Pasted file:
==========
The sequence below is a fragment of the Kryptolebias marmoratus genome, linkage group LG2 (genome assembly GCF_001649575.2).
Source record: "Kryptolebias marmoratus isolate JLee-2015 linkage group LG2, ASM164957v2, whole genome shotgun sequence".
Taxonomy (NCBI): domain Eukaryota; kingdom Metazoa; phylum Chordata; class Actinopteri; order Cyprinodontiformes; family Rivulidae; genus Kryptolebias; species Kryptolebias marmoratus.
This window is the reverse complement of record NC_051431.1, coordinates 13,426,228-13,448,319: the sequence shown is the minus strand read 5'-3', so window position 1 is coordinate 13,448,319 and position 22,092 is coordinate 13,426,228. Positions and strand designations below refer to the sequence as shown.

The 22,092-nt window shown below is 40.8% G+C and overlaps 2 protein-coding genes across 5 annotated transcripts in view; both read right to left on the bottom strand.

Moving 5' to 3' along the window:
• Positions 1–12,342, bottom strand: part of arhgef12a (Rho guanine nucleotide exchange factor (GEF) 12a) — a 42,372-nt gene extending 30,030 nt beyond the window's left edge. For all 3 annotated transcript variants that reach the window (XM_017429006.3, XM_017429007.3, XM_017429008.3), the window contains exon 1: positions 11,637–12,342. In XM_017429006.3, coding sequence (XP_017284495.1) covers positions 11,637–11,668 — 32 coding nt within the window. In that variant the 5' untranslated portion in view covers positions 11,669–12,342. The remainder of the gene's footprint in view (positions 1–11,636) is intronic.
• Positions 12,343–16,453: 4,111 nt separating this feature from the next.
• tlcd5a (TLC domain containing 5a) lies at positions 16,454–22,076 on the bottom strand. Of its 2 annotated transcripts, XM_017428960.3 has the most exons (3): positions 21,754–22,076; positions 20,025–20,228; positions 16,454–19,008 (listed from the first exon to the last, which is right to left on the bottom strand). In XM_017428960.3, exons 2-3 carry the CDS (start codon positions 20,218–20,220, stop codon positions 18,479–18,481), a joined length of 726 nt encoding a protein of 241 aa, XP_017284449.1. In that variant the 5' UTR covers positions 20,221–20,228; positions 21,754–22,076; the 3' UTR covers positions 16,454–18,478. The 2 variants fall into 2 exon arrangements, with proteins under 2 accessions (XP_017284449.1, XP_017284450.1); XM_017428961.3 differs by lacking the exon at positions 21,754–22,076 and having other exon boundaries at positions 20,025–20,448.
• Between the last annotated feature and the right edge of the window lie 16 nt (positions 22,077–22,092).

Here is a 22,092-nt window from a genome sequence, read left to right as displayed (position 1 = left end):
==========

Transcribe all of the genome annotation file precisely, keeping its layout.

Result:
The sequence below is a fragment of the Kryptolebias marmoratus genome, linkage group LG2 (genome assembly GCF_001649575.2).
Source record: "Kryptolebias marmoratus isolate JLee-2015 linkage group LG2, ASM164957v2, whole genome shotgun sequence".
Taxonomy (NCBI): domain Eukaryota; kingdom Metazoa; phylum Chordata; class Actinopteri; order Cyprinodontiformes; family Rivulidae; genus Kryptolebias; species Kryptolebias marmoratus.
This window is the reverse complement of record NC_051431.1, coordinates 13,426,228-13,448,319: the sequence shown is the minus strand read 5'-3', so window position 1 is coordinate 13,448,319 and position 22,092 is coordinate 13,426,228. Positions and strand designations below refer to the sequence as shown.

The 22,092-nt window shown below is 40.8% G+C and overlaps 2 protein-coding genes across 5 annotated transcripts in view; both read right to left on the bottom strand.

Moving 5' to 3' along the window:
• Positions 1–12,342, bottom strand: part of arhgef12a (Rho guanine nucleotide exchange factor (GEF) 12a) — a 42,372-nt gene extending 30,030 nt beyond the window's left edge. For all 3 annotated transcript variants that reach the window (XM_017429006.3, XM_017429007.3, XM_017429008.3), the window contains exon 1: positions 11,637–12,342. In XM_017429006.3, coding sequence (XP_017284495.1) covers positions 11,637–11,668 — 32 coding nt within the window. In that variant the 5' untranslated portion in view covers positions 11,669–12,342. The remainder of the gene's footprint in view (positions 1–11,636) is intronic.
• Positions 12,343–16,453: 4,111 nt separating this feature from the next.
• tlcd5a (TLC domain containing 5a) lies at positions 16,454–22,076 on the bottom strand. Of its 2 annotated transcripts, XM_017428960.3 has the most exons (3): positions 21,754–22,076; positions 20,025–20,228; positions 16,454–19,008 (listed from the first exon to the last, which is right to left on the bottom strand). In XM_017428960.3, exons 2-3 carry the CDS (start codon positions 20,218–20,220, stop codon positions 18,479–18,481), a joined length of 726 nt encoding a protein of 241 aa, XP_017284449.1. In that variant the 5' UTR covers positions 20,221–20,228; positions 21,754–22,076; the 3' UTR covers positions 16,454–18,478. The 2 variants fall into 2 exon arrangements, with proteins under 2 accessions (XP_017284449.1, XP_017284450.1); XM_017428961.3 differs by lacking the exon at positions 21,754–22,076 and having other exon boundaries at positions 20,025–20,448.
• Between the last annotated feature and the right edge of the window lie 16 nt (positions 22,077–22,092).

Here is a 22,092-nt window from a genome sequence, read left to right as displayed (position 1 = left end):